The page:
Immersed in the thriving valley crossed by the river Montone, the medieval village of Dovadola, in the Tosco-Romagnolo Apennines, is situated on a bend in the river that accompanies the entire town along its entire length. The name Dovadola means "duo vadora" (two fords) and originates from the existence, on the territory, of two fords, located a short distance from each other.
The hilly landscape is used as an agricultural resource and there are numerous farms scattered on these lands.
The ancient structure of the village is wonderfully intact, distinguished by the fortification built by the Guidi Counts around the 12th century, called Roccaccia. The Abbazzia di Sant'Andrea also seems to date back to the same historical period, where the remains of the Christian martyr Bendetta Bianchi Porro and numerous paintings by the bolognese and romagna schools are preserved.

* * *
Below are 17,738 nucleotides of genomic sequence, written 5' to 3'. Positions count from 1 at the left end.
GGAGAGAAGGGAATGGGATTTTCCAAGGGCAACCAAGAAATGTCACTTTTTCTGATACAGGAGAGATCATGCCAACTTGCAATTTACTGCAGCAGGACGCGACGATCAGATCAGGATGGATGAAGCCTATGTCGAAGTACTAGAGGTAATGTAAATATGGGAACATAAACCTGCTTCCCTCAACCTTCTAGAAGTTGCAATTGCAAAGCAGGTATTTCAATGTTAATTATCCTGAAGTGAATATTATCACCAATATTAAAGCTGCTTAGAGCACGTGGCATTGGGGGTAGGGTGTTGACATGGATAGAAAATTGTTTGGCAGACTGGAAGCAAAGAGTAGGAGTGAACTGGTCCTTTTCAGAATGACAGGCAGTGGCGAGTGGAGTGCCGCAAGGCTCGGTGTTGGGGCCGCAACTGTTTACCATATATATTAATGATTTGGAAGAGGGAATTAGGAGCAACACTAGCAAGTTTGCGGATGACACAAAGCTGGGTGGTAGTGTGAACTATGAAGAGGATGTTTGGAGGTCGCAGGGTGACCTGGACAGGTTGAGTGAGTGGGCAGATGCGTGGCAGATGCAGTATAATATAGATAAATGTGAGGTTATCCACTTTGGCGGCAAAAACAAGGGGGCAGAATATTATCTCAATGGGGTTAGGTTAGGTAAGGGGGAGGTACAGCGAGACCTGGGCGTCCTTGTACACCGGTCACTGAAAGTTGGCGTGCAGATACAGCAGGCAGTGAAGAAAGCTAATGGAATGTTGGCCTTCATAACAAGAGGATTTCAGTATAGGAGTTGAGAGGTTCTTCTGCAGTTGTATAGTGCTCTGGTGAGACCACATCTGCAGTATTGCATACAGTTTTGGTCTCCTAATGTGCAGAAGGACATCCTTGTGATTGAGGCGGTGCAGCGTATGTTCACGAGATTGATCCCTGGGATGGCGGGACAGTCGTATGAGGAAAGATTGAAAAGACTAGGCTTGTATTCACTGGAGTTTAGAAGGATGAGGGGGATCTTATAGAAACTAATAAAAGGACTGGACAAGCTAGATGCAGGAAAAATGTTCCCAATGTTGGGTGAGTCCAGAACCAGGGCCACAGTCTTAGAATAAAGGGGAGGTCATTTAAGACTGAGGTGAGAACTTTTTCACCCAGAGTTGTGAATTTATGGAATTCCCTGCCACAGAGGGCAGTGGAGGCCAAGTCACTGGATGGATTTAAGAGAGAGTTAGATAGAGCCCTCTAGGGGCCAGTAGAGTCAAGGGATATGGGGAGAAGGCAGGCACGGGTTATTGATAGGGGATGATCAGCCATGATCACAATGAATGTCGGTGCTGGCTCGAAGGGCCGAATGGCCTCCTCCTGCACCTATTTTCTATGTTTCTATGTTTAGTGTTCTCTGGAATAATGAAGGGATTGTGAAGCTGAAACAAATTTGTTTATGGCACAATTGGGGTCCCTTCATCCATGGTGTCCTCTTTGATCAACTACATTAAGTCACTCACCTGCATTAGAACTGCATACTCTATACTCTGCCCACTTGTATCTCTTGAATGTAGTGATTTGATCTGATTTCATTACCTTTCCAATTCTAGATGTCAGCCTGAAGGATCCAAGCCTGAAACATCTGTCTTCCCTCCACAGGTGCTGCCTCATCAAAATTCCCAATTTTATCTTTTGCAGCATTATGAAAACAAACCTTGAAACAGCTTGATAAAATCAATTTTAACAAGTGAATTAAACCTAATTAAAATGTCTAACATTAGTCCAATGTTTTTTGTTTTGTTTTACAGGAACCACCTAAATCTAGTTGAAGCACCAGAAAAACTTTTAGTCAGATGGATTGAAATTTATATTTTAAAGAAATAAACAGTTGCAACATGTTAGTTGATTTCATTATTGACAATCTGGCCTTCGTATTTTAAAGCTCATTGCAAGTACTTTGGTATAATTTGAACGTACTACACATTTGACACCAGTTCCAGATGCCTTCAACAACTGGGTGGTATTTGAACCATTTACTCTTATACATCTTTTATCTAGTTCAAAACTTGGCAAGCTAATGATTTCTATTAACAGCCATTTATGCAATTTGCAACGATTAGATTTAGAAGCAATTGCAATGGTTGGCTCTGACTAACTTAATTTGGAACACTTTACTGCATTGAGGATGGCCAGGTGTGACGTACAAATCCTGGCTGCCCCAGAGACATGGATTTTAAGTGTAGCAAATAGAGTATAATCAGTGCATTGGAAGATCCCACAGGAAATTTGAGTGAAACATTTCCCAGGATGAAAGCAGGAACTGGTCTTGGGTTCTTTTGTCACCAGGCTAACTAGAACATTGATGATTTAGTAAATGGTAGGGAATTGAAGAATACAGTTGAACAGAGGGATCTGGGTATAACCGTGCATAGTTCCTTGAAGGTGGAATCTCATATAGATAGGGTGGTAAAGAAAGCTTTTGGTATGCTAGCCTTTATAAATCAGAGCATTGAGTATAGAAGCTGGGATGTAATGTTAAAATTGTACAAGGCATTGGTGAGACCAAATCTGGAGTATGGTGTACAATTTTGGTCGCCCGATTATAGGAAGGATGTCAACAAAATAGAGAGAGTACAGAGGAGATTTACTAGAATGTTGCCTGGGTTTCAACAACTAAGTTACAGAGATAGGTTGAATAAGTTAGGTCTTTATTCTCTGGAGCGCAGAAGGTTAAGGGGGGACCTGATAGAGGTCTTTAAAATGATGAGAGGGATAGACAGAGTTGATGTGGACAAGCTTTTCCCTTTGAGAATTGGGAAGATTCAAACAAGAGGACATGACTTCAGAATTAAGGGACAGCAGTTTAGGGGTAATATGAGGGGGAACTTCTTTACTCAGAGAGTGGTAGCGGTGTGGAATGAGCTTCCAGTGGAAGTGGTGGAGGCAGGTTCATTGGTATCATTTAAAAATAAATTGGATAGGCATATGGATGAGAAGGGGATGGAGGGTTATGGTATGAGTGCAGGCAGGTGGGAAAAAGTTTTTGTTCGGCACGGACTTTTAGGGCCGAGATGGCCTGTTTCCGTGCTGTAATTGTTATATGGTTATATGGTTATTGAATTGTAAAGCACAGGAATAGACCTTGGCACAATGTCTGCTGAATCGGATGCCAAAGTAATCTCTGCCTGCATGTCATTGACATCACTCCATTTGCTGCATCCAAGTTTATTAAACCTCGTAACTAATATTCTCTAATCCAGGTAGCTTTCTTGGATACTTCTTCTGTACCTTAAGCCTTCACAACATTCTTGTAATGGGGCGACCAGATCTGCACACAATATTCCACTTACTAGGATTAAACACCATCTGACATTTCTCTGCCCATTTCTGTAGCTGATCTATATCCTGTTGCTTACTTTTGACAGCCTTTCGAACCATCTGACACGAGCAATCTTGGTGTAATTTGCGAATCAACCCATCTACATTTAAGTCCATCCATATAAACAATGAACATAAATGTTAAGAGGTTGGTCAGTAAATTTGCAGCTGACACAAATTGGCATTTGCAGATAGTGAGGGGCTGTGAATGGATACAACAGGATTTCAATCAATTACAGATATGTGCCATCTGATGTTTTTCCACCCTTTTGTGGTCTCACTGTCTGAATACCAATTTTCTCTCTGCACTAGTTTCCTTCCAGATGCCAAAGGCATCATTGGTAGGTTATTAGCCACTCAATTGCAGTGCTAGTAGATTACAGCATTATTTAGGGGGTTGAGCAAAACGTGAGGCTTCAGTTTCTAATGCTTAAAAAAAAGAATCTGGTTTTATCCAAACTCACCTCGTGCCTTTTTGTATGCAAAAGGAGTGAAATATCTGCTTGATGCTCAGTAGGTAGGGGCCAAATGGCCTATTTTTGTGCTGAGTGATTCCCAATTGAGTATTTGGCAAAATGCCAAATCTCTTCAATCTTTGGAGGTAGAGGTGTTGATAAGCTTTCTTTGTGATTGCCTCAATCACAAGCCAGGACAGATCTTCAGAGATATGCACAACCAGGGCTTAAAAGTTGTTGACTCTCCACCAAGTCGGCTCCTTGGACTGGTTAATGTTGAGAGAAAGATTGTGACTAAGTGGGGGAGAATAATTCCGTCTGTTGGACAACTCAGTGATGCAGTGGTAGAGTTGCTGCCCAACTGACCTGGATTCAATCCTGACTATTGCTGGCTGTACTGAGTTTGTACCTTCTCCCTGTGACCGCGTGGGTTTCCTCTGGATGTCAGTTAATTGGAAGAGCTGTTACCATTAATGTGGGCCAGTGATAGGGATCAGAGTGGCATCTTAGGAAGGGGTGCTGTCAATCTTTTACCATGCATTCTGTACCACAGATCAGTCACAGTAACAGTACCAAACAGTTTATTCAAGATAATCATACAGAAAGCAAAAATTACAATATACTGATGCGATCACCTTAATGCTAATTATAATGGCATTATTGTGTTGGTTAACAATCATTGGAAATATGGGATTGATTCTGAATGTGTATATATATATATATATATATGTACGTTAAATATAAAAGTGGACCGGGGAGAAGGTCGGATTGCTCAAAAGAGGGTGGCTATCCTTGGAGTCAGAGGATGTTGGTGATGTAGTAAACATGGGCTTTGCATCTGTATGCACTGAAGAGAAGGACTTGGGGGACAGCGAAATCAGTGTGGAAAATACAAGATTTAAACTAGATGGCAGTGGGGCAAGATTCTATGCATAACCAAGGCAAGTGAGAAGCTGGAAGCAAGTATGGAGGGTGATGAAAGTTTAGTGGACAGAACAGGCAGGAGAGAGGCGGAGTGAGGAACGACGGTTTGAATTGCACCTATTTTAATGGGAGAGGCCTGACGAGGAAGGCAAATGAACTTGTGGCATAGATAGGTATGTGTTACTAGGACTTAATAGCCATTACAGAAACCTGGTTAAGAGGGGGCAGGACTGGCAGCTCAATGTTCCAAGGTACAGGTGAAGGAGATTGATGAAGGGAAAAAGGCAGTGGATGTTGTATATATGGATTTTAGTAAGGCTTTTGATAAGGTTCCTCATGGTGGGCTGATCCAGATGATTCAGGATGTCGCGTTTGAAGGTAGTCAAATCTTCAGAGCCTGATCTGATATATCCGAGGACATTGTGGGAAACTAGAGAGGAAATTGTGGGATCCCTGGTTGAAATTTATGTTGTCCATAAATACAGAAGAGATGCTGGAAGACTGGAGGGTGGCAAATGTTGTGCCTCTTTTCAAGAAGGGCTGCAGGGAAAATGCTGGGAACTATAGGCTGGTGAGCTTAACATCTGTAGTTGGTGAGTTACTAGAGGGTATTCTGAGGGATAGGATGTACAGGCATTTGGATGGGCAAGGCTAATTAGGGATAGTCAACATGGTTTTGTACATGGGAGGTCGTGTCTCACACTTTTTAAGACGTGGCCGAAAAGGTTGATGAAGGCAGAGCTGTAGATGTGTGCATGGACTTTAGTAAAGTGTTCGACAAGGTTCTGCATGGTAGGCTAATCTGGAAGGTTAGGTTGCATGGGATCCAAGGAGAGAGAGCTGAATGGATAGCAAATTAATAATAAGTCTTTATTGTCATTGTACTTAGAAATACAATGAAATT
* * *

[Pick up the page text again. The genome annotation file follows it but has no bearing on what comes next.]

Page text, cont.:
Dovadola was assigned to the province of Florence following the foundation of the Kingdom of Italy and later, in 1923, was annexed to the province of Forlì, along with other municipalities that make up the territory of Tuscan Romagna.